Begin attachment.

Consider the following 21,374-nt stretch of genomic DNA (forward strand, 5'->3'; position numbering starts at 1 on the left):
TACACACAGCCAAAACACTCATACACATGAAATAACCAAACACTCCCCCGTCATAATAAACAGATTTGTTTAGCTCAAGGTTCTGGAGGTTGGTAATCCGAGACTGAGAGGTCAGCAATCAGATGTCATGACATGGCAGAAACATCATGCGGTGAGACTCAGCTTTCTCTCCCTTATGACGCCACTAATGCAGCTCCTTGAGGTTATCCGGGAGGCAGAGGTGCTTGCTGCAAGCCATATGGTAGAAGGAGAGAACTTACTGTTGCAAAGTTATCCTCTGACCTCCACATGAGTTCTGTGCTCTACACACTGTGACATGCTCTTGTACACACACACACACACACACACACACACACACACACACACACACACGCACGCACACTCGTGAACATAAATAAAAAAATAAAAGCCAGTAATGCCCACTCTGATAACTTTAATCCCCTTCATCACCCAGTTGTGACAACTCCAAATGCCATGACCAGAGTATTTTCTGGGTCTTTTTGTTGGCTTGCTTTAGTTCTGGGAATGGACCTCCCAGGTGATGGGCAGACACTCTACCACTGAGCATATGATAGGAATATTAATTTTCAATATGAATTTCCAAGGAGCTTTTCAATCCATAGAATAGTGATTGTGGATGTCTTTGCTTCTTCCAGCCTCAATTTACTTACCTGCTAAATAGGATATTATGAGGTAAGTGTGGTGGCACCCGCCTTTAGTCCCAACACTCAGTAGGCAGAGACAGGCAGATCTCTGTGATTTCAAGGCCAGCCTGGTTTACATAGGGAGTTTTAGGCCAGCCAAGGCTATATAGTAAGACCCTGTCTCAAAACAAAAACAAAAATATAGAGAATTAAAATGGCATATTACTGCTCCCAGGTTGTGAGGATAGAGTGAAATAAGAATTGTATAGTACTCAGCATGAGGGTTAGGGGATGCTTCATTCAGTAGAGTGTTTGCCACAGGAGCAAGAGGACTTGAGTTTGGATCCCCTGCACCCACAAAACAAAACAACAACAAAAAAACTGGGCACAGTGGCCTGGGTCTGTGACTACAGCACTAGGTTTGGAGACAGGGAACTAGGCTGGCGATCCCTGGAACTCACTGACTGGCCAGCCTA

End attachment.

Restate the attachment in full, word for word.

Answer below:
Consider the following 21,374-nt stretch of genomic DNA (forward strand, 5'->3'; position numbering starts at 1 on the left):
TACACACAGCCAAAACACTCATACACATGAAATAACCAAACACTCCCCCGTCATAATAAACAGATTTGTTTAGCTCAAGGTTCTGGAGGTTGGTAATCCGAGACTGAGAGGTCAGCAATCAGATGTCATGACATGGCAGAAACATCATGCGGTGAGACTCAGCTTTCTCTCCCTTATGACGCCACTAATGCAGCTCCTTGAGGTTATCCGGGAGGCAGAGGTGCTTGCTGCAAGCCATATGGTAGAAGGAGAGAACTTACTGTTGCAAAGTTATCCTCTGACCTCCACATGAGTTCTGTGCTCTACACACTGTGACATGCTCTTGTACACACACACACACACACACACACACACACACACACACACACACACGCACGCACACTCGTGAACATAAATAAAAAAATAAAAGCCAGTAATGCCCACTCTGATAACTTTAATCCCCTTCATCACCCAGTTGTGACAACTCCAAATGCCATGACCAGAGTATTTTCTGGGTCTTTTTGTTGGCTTGCTTTAGTTCTGGGAATGGACCTCCCAGGTGATGGGCAGACACTCTACCACTGAGCATATGATAGGAATATTAATTTTCAATATGAATTTCCAAGGAGCTTTTCAATCCATAGAATAGTGATTGTGGATGTCTTTGCTTCTTCCAGCCTCAATTTACTTACCTGCTAAATAGGATATTATGAGGTAAGTGTGGTGGCACCCGCCTTTAGTCCCAACACTCAGTAGGCAGAGACAGGCAGATCTCTGTGATTTCAAGGCCAGCCTGGTTTACATAGGGAGTTTTAGGCCAGCCAAGGCTATATAGTAAGACCCTGTCTCAAAACAAAAACAAAAATATAGAGAATTAAAATGGCATATTACTGCTCCCAGGTTGTGAGGATAGAGTGAAATAAGAATTGTATAGTACTCAGCATGAGGGTTAGGGGATGCTTCATTCAGTAGAGTGTTTGCCACAGGAGCAAGAGGACTTGAGTTTGGATCCCCTGCACCCACAAAACAAAACAACAACAAAAAAACTGGGCACAGTGGCCTGGGTCTGTGACTACAGCACTAGGTTTGGAGACAGGGAACTAGGCTGGCGATCCCTGGAACTCACTGACTGGCCAGCCTA